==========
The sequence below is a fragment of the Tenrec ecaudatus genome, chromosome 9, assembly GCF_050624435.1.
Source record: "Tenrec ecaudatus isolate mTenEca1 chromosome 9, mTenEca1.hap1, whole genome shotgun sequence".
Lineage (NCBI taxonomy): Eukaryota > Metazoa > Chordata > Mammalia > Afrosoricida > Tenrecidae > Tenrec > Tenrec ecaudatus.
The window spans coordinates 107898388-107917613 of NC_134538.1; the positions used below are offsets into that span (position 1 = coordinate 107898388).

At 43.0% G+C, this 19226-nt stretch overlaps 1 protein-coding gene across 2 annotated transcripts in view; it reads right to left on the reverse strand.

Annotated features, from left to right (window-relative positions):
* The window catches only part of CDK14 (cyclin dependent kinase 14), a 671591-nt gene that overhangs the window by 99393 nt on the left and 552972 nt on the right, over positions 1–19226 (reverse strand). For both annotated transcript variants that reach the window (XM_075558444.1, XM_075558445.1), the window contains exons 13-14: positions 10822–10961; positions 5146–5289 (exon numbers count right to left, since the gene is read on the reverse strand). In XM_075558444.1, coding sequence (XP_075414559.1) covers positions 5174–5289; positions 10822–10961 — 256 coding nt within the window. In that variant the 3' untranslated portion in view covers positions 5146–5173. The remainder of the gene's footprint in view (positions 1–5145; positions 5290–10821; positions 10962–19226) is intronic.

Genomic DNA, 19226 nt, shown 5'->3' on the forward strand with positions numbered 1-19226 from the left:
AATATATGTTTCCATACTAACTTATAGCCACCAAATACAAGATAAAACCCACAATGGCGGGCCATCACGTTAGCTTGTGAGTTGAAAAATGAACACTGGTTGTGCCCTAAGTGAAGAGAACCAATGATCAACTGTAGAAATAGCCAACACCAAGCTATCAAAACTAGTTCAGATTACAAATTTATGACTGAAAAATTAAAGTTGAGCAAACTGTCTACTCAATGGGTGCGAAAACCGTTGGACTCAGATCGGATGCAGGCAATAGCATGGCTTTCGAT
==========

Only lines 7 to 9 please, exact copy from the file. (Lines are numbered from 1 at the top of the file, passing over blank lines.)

* The window catches only part of CDK14 (cyclin dependent kinase 14), a 671591-nt gene that overhangs the window by 99393 nt on the left and 552972 nt on the right, over positions 1–19226 (reverse strand). For both annotated transcript variants that reach the window (XM_075558444.1, XM_075558445.1), the window contains exons 13-14: positions 10822–10961; positions 5146–5289 (exon numbers count right to left, since the gene is read on the reverse strand). In XM_075558444.1, coding sequence (XP_075414559.1) covers positions 5174–5289; positions 10822–10961 — 256 coding nt within the window. In that variant the 3' untranslated portion in view covers positions 5146–5173. The remainder of the gene's footprint in view (positions 1–5145; positions 5290–10821; positions 10962–19226) is intronic.

Genomic DNA, 19226 nt, shown 5'->3' on the forward strand with positions numbered 1-19226 from the left:
AATATATGTTTCCATACTAACTTATAGCCACCAAATACAAGATAAAACCCACAATGGCGGGCCATCACGTTAGCTTGTGAGTTGAAAAATGAACACTGGTTGTGCCCTAAGTGAAGAGAACCAATGATCAACTGTAGAAATAGCCAACACCAAGCTATCAAAACTAGTTCAGATTACAAATTTATGACTGAAAAATTAAAGTTGAGCAAACTGTCTACTCAATGGGTGCGAAAACCGTTGGACTCAGATCGGATGCAGGCAATAGCATGGCTTTCGAT